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Cognitive functioning and brain magnetic resonance imaging in children with sickle Cell disease. Neuropsychology Committee of the Cooperative Study of Sickle Cell Disease



Cognitive functioning and brain magnetic resonance imaging in children with sickle Cell disease. Neuropsychology Committee of the Cooperative Study of Sickle Cell Disease



Pediatrics 97(6 Pt 1): 864-870



Brain magnetic resonance imaging (MRI) and neuropsychological evaluations were conducted to determine whether neuroradiographic evidence of infarct in children with sickle cell disease between ages 6 and 12 years would result in impairment in cognitive and academic functioning. Children enrolled in the Cooperative Study of Sickle Cell Disease were evaluated with brain MRI and neuropsychological evaluation. Completed studies were obtained for 194 children, 135 with HbSS. MRIs were categorized according to the presence of T2-weighted, high-intensity images suggestive of infarct and were further categorized on the basis of a clinical history of cerebrovascular accident (CVA). An abnormal MRI but no clinical history of CVA was classified as a silent infarct. Neuropsychological evaluations included assessment of both global intellectual functioning and specific academic and neuropsychological functions. Central nervous system (CNS) abnormalities were identified on MRI in 17.9% of the children (22.2% of children homozygous for HbS), and a clinical history of CVA (N = 9, 4.6%) was identified in only children with HbSS disease. Subsequent analyses examined only children with HbSS. Children with a history of CVA performed significantly poorer than children with silent infarcts or no MRI abnormality on most neuropsychological evaluation measures. Children with silent infarcts on MRI performed significantly poorer than children with no MRI abnormality on tests of arithmetic, vocabulary, and visual motor speed and coordination. These results substantiate the importance of careful evaluation, educational planning, and medical intervention for CNS-related complications in children with sickle cell disease.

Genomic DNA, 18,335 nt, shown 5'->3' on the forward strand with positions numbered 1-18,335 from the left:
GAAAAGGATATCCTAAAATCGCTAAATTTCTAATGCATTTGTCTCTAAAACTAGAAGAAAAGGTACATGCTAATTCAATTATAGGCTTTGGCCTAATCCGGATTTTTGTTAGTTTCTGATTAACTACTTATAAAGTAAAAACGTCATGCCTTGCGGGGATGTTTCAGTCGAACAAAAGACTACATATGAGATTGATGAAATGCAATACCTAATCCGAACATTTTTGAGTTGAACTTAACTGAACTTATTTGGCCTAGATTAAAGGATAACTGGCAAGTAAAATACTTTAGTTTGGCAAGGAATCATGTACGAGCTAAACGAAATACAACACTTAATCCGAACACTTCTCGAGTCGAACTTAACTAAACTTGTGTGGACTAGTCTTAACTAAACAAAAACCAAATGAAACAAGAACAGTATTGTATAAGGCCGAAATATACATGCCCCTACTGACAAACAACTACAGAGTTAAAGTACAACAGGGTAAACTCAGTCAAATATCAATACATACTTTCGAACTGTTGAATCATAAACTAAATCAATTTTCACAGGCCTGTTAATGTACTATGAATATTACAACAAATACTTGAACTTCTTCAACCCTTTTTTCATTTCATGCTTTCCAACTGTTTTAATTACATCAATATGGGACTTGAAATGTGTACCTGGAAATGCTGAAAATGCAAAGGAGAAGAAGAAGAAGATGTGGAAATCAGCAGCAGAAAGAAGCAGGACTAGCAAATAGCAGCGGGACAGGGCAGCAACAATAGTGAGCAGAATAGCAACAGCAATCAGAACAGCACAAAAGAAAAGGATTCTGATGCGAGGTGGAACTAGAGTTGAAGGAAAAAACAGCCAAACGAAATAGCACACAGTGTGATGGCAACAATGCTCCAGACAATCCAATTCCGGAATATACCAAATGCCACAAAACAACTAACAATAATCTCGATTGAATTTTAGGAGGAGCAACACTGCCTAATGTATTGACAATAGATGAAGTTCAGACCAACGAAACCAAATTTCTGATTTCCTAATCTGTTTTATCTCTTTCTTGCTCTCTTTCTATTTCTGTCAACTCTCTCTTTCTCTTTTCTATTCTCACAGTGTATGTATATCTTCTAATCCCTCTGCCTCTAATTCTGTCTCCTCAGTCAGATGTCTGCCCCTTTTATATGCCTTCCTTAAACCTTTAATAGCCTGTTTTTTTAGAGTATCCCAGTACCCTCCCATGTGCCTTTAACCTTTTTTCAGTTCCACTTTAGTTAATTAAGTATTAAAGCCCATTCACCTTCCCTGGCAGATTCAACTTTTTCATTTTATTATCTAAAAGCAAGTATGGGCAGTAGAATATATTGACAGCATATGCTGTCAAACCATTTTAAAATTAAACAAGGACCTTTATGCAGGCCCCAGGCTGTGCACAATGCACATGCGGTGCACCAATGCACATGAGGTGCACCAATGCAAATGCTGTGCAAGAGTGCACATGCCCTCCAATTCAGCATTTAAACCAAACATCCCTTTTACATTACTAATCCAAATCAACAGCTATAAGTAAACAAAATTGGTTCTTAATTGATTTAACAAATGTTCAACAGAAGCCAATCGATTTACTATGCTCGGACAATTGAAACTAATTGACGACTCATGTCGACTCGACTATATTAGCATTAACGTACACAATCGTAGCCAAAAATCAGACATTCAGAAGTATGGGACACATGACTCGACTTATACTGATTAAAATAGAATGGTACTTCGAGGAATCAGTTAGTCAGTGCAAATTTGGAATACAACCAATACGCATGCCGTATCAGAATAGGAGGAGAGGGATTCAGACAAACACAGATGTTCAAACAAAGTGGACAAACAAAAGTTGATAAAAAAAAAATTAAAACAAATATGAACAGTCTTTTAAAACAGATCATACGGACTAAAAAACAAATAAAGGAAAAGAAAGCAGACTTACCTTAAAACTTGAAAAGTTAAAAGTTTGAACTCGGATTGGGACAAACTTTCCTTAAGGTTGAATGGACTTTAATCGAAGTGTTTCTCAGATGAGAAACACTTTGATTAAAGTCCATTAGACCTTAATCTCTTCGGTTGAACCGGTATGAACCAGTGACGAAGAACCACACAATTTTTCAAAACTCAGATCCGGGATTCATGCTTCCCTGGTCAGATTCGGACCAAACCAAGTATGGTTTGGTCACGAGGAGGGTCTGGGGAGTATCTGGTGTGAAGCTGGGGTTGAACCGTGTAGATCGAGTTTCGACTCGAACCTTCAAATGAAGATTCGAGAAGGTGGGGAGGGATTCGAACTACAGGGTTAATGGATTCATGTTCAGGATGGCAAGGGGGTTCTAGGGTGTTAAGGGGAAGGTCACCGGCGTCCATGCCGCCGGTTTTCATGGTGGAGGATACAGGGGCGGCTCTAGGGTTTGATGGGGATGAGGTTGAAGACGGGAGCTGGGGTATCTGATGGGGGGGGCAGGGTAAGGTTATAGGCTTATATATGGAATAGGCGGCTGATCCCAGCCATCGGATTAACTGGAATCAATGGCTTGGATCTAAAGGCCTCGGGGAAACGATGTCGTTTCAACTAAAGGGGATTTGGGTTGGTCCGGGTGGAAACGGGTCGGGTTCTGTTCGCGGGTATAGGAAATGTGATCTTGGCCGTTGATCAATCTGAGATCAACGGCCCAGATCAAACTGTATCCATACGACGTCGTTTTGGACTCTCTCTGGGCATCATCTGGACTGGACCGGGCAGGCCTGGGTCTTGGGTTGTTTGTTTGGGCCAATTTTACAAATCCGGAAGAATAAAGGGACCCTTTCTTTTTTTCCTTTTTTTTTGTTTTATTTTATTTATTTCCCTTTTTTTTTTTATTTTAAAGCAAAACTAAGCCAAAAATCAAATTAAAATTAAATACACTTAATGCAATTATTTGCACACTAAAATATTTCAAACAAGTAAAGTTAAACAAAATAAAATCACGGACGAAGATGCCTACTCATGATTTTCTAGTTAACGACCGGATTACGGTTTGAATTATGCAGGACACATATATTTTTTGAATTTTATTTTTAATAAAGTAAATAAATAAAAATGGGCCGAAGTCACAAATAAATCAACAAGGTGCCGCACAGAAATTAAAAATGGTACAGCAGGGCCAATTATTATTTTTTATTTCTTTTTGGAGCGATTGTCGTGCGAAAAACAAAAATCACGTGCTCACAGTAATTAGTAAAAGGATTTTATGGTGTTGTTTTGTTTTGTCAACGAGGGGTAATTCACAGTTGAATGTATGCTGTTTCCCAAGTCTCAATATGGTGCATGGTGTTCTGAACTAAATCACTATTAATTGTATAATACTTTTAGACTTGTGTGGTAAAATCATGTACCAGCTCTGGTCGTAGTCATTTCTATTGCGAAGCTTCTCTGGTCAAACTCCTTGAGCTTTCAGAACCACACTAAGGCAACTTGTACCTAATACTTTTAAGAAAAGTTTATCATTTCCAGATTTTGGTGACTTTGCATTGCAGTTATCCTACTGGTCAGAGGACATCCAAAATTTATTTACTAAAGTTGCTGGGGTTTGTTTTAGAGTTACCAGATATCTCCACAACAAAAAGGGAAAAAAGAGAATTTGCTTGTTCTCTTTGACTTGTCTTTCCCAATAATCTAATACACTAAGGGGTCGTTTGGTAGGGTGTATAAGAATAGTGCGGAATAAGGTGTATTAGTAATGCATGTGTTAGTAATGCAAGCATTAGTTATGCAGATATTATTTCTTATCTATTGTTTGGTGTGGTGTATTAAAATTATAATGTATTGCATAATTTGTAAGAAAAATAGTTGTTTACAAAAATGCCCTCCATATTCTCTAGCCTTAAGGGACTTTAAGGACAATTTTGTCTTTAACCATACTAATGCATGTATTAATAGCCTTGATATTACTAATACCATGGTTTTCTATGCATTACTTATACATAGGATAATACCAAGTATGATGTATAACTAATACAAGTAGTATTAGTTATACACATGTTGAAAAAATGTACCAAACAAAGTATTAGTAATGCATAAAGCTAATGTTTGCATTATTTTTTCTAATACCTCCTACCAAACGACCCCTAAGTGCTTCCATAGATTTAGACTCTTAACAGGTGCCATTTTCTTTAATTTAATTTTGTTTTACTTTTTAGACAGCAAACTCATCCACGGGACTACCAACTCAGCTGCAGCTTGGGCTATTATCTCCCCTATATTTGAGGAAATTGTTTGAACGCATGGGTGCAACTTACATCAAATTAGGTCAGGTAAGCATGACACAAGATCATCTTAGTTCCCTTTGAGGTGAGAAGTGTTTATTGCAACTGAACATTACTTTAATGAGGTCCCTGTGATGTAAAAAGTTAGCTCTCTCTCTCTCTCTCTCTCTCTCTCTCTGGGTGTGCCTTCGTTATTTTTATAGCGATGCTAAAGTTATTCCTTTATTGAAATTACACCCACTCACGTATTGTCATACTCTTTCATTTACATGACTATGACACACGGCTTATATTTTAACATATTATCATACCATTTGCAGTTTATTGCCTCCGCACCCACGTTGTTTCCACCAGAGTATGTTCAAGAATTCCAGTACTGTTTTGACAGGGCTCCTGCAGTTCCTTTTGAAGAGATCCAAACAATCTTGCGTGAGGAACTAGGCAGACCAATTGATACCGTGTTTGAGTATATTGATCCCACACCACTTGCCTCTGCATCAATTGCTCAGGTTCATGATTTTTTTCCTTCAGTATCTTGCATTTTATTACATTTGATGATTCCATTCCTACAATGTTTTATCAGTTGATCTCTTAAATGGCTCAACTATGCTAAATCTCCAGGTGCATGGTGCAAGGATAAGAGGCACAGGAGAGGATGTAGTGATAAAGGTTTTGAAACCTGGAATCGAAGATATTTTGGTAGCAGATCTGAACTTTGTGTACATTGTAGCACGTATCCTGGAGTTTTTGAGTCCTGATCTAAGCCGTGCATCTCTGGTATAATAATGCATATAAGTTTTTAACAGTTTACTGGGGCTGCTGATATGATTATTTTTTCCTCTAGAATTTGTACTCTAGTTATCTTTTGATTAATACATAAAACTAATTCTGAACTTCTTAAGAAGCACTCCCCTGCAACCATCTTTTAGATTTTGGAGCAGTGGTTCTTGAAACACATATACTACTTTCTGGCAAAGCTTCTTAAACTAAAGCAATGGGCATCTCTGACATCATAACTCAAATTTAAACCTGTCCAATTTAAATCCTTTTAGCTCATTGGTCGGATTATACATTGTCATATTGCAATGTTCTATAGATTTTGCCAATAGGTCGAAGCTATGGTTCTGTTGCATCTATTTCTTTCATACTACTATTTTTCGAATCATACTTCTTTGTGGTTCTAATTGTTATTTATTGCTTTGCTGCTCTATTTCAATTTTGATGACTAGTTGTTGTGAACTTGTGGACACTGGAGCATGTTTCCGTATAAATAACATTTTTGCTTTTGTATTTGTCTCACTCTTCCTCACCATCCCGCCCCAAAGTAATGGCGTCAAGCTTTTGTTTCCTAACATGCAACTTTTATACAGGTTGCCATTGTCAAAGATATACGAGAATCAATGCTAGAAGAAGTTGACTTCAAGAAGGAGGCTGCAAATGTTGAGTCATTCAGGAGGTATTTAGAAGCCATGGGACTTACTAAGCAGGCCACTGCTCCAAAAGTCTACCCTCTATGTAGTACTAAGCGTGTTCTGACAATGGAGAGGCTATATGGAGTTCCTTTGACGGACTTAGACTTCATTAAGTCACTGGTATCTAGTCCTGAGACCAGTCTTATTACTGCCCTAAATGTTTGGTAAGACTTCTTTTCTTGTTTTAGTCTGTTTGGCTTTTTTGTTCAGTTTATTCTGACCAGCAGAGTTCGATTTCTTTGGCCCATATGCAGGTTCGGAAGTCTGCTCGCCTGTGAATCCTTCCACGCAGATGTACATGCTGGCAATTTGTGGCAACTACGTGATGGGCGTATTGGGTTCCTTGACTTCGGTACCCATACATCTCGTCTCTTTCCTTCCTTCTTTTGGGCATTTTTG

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Accession: 045558729

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PMID: 8657528


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